Shoeless Joe is great, but another of Kinsella's books, The Iowa Baseball Confederacy, is even better. Like most of Kinsella's works, the book is heavy on baseball, Iowa, and magical realism. The premise is basically that the 1908 Chicago Cubs played a multi-week, 2,500-plus-inning exhibition game against an amateur team from Big Inning, Iowa, but the protagonist of the story is the only one who knows the game occurred and is obsessed with proving it. He winds up going back in time to observe and participate in the game himself. Besides Cubs legends like Tinker, Evers, Chance, and Mordecai "Three Finger" Brown, the game also features such players as a giant mystical Native American, the statue of an angel from a nearby cemetery, and even Teddy Roosevelt, who stops by but strikes out.
With that in mind, a couple years ago I was perusing some president-and-baseball trivia when I came across a vague statement about how Warren G. Harding once invited a Major League Baseball team to play in his hometown. I forwarded that bit of information to my dad, also a Kinsella fan, with the comment, "Haha! I bet the Chicago Cubs played an exhibition game in Marion, Ohio!"
Then I dug into it a bit and learned that is exactly what happened.
Harding wasn't actually the one who invited the team--the idea was the brainchild of an advertising executive named Albert Lasker, who also happened to be both a consultant to Harding's presidential campaign and the majority owner of the Chicago Cubs. His plan was to hold an exhibition game in Marion between two Major League teams. However, it seems the idea proved too political for the other Major League clubs, so the Cubs wound up playing against Marion's semi-pro team, the Kerrigan Tailors. The game would bring publicity to Harding's campaign and would help reinforce the idea that Harding was a down-home guy who loved America's pastime just as much as the average Joe.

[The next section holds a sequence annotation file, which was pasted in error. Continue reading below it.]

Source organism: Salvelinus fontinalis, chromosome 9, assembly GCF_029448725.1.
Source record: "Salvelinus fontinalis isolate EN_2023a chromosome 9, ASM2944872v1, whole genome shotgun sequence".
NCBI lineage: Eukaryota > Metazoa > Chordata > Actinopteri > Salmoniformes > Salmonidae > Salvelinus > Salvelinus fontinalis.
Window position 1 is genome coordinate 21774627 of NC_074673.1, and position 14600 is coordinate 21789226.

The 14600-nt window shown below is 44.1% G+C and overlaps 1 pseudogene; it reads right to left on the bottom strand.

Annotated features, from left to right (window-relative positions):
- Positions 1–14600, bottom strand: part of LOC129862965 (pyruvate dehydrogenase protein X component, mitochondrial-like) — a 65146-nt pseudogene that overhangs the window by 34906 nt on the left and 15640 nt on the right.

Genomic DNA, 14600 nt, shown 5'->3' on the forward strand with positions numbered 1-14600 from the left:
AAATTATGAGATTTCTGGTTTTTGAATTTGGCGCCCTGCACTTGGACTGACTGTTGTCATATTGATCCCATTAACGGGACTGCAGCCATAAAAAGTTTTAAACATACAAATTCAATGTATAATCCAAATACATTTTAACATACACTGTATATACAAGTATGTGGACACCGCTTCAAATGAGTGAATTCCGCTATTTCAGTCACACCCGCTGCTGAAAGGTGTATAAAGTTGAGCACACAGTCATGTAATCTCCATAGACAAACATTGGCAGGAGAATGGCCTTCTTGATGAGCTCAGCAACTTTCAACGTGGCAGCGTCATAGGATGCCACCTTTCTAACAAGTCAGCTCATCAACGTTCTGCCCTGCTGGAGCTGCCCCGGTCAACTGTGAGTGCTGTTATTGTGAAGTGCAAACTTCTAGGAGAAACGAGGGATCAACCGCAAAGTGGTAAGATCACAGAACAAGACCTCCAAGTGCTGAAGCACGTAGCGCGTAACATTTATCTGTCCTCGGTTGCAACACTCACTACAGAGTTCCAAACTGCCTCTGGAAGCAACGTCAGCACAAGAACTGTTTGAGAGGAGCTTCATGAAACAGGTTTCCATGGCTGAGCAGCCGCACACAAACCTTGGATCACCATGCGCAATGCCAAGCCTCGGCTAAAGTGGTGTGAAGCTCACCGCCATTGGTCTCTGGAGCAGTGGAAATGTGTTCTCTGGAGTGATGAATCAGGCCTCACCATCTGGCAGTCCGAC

The game, held in Marion's Lincoln Park on September 3, 1920, was understandably packed. The 700 grandstand seats easily sold out, and another 5,000 watched from the sidelines.
Harding himself pitched to open the game, "striking out" Cubs right fielder Max Flack. According to an article from the Harding Home Presidential Site:
The first pitch was called a strike by "a charitable umpire." The next pitch ended up "about four feet outside the plate and within a foot of the ground" with the final pitch carrying out of Flack's reach.
|Warren G. Harding, showing excellent form.
--From archives of the Harding Home Presidential Site
The Cubs wound up beating the Tailors 3-1. That score isn't as lopsided as one would expect, even with professional players pitching for both teams. I'm sure the Cubs weren't trying their hardest.
The game did not take weeks or a couple thousand innings; just nine innings played over the course of an afternoon. There were no statues making diving catches in the outfield. But it has to have been the only game in history in which one team's starting pitcher was a future president and the other's was named after a former president, and that's saying something.